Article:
Metaphors can kill and metaphors can heal. Metaphor can be a neural structure that provides a conscious means for comprehending an unknown and metaphor can be a neural structure that is unconsciously mapped (to be located) from one mental space onto another mental space. There is empirical evidence to justify the hypothesis that the brain will, in many circumstances, copy the neural structure from one mental space onto another mental space.

    Linguistic metaphors are learning aids. We constantly communicate our meaning by using linguistic metaphors; we use something already known to communicate the meaning of something unknown. Many metaphors, labeled as primary metaphors by cognitive science, are widespread throughout many languages. These widespread metaphors are not innate; they are learned. “There appear to be at least several hundred such widespread, and perhaps universal, metaphors.”

    Primary metaphors have this widespread characteristic because they are products of our common biology. Primary metaphors are embodied; they result from human experience, they “are part of the cognitive unconscious.”

    Metaphor is a standard means we have of understanding an unknown by association with a known. When we analyze the metaphor ‘bad is stinky’ we will find that we are making a subjective judgment wherein the olfactory sensation becomes the source of the judgment. ‘This movie stinks’ is a subjective judgment and it is made in this manner because a sensorimotor experience is the structure for making this judgment.

    CS is claiming that the neural structure of sensorimotor experience is mapped onto the mental space for another experience that is not sensorimotor but subjective and that this neural mapping becomes part of the subjective concept. The sensorimotor experience serves the role of an axiom for the subjective experience.


    Physical experiences of all kinds lead to conceptual metaphors from which perhaps hundreds of ‘primary metaphors’, which are neural structures resulting from sensorimotor experiences, are created. These primary metaphors provide the ‘seed bed’ for the judgments and subjective experiences in life. “Conceptual metaphor is pervasive in both thought and language. It is hard to think of a common subjective experience that is not conventionally conceptualized in terms of metaphor.”

    The neural network created by the sensorimotor function when an infant is embraced becomes a segment of the neural network when that infant creates the subjective experience of affection. Thus—affection is warmth.

    An infant is born and when embraced for the first time by its mother the infant experiences the sensation of warmth. In succeeding experiences the warmth is felt along with other sensations.

    Empirical data verifies that there often happens a conflation of this sensation experience together with the development of a subjective (abstract) concept we can call affection. With each similar experience the infant fortifies both the sensation experience and the affection experience and a little later this conflation aspect ends and the child has these two concepts in different mental spaces.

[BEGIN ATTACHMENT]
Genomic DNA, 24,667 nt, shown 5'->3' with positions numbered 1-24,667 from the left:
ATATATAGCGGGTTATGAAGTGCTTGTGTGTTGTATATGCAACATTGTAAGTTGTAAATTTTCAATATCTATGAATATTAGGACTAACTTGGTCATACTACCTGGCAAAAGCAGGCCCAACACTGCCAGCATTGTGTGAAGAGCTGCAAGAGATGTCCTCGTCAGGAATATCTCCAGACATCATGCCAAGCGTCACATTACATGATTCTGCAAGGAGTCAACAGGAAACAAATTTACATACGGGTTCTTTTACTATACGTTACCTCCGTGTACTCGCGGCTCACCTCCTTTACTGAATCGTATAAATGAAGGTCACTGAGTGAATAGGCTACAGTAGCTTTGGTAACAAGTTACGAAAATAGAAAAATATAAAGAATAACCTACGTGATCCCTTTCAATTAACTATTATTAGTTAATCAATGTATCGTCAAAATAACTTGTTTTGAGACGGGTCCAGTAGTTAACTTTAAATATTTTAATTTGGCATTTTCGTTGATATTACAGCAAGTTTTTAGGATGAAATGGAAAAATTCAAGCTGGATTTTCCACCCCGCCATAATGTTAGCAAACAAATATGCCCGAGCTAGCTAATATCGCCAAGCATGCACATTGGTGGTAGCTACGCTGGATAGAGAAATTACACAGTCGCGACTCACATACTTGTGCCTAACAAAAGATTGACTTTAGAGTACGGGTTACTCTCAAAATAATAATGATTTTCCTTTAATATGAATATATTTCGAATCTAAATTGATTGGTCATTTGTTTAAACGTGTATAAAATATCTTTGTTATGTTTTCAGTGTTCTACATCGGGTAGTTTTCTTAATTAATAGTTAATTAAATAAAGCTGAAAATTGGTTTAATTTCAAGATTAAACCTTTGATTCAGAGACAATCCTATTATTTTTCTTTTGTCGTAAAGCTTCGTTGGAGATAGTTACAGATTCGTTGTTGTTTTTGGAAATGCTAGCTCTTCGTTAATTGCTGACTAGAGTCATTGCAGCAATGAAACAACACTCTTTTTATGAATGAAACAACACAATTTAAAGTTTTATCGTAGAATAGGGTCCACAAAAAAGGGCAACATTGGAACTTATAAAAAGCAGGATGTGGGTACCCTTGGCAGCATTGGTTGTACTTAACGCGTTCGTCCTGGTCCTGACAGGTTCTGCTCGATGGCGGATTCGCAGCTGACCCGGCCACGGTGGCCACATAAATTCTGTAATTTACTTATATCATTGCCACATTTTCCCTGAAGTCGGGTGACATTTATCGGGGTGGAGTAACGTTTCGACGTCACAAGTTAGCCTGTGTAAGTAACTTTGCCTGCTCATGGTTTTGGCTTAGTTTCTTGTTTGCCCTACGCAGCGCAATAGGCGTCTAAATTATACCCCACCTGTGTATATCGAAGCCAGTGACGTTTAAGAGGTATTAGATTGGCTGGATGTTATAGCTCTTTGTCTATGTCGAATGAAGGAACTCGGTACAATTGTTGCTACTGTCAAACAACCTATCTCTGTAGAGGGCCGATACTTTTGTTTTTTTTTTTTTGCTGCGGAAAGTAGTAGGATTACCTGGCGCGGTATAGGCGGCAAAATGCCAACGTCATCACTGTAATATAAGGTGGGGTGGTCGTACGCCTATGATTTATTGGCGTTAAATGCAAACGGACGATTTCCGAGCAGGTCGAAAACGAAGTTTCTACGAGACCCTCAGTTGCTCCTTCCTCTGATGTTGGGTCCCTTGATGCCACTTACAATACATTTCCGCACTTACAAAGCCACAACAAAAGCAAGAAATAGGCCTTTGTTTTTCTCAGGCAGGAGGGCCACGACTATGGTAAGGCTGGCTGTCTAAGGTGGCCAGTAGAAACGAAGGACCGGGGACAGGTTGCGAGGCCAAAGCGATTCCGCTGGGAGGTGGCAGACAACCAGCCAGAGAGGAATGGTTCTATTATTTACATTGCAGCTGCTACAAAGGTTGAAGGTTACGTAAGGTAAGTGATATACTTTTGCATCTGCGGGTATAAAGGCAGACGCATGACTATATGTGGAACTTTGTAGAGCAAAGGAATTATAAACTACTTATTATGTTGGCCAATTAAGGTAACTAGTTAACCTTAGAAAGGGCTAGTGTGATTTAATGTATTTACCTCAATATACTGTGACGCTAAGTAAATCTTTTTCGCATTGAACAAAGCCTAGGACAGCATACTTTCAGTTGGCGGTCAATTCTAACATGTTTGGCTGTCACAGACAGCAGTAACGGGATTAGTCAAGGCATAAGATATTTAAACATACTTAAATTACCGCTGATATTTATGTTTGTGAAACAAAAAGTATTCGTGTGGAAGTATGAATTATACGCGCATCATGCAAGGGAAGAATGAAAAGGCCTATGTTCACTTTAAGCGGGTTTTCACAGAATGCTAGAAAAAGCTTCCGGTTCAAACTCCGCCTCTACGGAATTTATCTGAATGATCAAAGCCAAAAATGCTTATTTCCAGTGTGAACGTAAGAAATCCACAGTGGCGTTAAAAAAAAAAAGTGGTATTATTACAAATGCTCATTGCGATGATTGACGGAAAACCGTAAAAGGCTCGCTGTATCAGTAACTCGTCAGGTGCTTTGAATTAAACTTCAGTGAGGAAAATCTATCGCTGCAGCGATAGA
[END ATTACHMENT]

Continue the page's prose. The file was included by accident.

This conflation leads us to readily recognize the metaphor ‘affection is warmth’.

    Cognitive science hypothesizes that conceptual metaphors resulting from conflation emerges in two stages: during the conflation stage two distinct but coactive domains are established that remain separate for only a short while at which time they lose their coactive characteristic and become differentiated into metaphorical source and target.

    I find that this ‘conceptual metaphor’ paradigm is a great means for comprehending the human condition. But, like me, you will have to study the matter for a long time before you will be able to make a judgment as to its value. This book “Philosophy in the Flesh” by Lakoff and Johnson, from which I derived these ideas and quotes, is filled with ideas that are new to the reader and thus studying it will require a good bit of perseverance.

    Have you ever, before reading this post, thought that the brain unconsciously copies the neural structure from one mental space onto another mental space? Those who find this idea compelling will discover, in this new cognitive science paradigm, a completely new way of thinking about philosophy and human nature.

    This new cognitive science paradigm is the best thing to happen to philosophy since Thales!
     
  5. Jul 30, 2008 #4

    absolutely.
     
  6. Jul 30, 2008 #5

    HallsofIvy

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    "Fairness" is what the world isn't!
     
  7. Jul 30, 2008 #6
    fairness is when two people or things are treated exactly the same. but what if if two things are treated exactly the same, but are treated "badly"? but bad relative to what?so i guess fairness had a two part definition. does fairness exist in its purest form? i'd say only in certain situations.
     
  8. Jul 30, 2008 #7